Tuesday, March 11, 2014

Men are sometimes survivors too

Groggy from a night of drinking, James Landrith -- who was 19 at the time -- woke up in a bed that he quickly realized was not his own. 

As his haze lifted, he recognized the woman who ordered him to sleep the night before as a friend of a friend. He remembered she asked for a ride home after their mutual friend left the nightclub where they'd been partying. 

Woman pictured dressing up after ... (picture not related to Mr Landrith)
He remembered the woman was pregnant and bought him drinks as a thank you. He remembered feeling disoriented, and her suggesting a motel room to sleep it off. He even remembered lying down with his pants on, uncomfortable taking them off in front of a stranger, only to awaken later and find the woman straddling him. 

What he didn't remember was saying "yes."

The morning after, that familiar voice told him that he could hurt the baby if he put up a fight. Then she forced herself on him again. A few minutes later it was over.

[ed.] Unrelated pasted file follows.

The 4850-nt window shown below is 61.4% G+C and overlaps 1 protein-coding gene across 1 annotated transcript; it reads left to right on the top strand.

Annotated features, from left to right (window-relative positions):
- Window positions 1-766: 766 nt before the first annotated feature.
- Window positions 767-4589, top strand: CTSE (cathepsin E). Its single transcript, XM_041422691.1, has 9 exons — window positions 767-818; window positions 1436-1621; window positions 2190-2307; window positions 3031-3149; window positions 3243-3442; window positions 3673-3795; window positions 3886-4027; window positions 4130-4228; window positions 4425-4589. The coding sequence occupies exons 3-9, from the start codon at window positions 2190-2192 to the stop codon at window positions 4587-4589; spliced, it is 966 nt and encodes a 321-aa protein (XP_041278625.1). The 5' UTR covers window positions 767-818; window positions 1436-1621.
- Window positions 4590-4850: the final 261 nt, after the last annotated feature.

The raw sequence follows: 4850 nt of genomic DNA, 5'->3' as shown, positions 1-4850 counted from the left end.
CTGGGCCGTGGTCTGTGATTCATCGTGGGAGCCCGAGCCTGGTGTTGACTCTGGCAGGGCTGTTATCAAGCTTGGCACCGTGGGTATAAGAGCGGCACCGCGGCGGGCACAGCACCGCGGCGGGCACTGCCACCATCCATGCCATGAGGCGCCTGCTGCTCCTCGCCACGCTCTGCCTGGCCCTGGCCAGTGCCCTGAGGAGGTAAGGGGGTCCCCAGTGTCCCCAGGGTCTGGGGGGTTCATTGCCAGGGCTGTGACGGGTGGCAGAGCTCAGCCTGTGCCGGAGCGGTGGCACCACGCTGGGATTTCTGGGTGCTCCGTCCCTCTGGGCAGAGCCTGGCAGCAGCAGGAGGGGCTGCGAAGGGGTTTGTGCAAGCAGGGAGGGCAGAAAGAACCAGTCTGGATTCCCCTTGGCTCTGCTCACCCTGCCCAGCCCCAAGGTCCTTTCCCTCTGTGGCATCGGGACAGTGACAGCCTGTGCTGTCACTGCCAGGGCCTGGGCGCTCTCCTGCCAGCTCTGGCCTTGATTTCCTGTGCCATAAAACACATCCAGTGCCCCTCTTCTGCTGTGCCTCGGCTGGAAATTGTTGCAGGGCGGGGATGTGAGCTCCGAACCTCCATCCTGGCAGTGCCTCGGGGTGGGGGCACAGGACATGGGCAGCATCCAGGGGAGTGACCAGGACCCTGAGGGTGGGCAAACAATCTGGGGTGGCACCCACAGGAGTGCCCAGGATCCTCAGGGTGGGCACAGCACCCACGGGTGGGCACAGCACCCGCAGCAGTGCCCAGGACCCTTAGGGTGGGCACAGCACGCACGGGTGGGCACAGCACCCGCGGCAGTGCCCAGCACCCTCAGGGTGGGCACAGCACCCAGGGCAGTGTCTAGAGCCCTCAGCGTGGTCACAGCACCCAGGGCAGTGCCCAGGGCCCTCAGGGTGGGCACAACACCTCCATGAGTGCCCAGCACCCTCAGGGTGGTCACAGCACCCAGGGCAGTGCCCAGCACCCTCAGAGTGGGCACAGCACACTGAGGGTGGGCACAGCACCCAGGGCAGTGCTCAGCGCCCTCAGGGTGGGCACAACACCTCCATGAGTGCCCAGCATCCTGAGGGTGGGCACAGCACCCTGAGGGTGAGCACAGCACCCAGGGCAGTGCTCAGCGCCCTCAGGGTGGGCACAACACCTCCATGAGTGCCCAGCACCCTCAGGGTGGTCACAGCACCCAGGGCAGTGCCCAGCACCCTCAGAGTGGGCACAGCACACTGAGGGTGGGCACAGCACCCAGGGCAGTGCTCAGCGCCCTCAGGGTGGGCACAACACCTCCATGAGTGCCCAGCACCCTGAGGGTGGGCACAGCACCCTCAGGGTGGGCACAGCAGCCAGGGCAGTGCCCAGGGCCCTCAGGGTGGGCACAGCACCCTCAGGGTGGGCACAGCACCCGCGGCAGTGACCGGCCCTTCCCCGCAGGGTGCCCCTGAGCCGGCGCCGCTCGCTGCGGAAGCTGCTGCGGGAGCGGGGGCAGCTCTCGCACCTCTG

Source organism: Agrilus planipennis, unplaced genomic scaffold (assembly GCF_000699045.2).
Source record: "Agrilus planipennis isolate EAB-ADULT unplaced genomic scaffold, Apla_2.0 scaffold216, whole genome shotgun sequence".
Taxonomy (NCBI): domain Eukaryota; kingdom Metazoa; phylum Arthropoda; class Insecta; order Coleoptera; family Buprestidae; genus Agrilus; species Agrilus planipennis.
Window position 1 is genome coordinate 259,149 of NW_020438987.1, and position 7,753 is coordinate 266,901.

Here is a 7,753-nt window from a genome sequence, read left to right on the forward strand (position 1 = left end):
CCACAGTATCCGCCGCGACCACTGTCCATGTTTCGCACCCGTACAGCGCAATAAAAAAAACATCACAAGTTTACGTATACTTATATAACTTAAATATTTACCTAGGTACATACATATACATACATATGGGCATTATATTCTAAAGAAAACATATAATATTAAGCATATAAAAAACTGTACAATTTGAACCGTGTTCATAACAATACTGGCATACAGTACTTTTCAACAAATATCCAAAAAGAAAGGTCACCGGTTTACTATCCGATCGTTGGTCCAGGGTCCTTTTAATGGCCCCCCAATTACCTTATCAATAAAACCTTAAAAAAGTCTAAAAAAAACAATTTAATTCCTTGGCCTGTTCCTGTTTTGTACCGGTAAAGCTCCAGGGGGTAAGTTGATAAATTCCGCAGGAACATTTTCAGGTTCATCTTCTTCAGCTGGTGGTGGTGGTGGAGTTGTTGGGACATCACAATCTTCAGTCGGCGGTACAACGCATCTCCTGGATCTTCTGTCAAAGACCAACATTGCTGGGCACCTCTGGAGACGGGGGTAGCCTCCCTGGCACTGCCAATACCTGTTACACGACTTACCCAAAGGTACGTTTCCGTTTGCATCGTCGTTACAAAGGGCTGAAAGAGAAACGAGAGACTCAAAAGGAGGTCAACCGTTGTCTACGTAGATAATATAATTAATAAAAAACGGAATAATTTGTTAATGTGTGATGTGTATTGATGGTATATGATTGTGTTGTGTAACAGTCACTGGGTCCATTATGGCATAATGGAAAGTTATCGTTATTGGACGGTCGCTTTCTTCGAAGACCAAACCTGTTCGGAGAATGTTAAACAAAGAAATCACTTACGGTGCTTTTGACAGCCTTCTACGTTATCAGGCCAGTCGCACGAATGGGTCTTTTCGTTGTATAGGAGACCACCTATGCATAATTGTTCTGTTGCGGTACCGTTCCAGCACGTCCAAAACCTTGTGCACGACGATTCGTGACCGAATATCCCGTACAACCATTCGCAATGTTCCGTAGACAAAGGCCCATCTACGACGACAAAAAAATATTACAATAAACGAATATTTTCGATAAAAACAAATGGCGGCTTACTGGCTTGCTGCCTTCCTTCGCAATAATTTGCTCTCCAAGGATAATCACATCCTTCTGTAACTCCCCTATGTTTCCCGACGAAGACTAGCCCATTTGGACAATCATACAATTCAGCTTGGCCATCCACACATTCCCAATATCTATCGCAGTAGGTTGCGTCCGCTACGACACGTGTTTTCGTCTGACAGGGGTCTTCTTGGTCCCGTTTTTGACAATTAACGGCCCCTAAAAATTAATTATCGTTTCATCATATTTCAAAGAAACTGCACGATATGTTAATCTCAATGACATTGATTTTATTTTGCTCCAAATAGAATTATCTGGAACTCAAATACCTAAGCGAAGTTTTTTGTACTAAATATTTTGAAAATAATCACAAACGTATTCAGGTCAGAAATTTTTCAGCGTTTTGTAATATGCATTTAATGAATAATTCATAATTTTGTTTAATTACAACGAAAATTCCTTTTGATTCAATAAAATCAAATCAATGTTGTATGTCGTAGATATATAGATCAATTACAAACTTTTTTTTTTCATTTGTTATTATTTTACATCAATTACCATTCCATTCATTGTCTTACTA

One night in a motel twin bed turned into years of self-examination. Landrith had been ra.p.ed. That was 1990. Since then, Landrith -- a former Marine based at Camp Lejeune -- has spoken out on behalf of s.e.xual assault victims, in particular men who were victimized by women. He didn't seek prosecution of his alleged rapist, but he wants other victims to feel free to talk about sexual assault and pursue justice without shame.

"I want people to understand that it's not about how physically strong you are," he says. "We [men] are conditioned to believe that we cannot be victimized in such a way."

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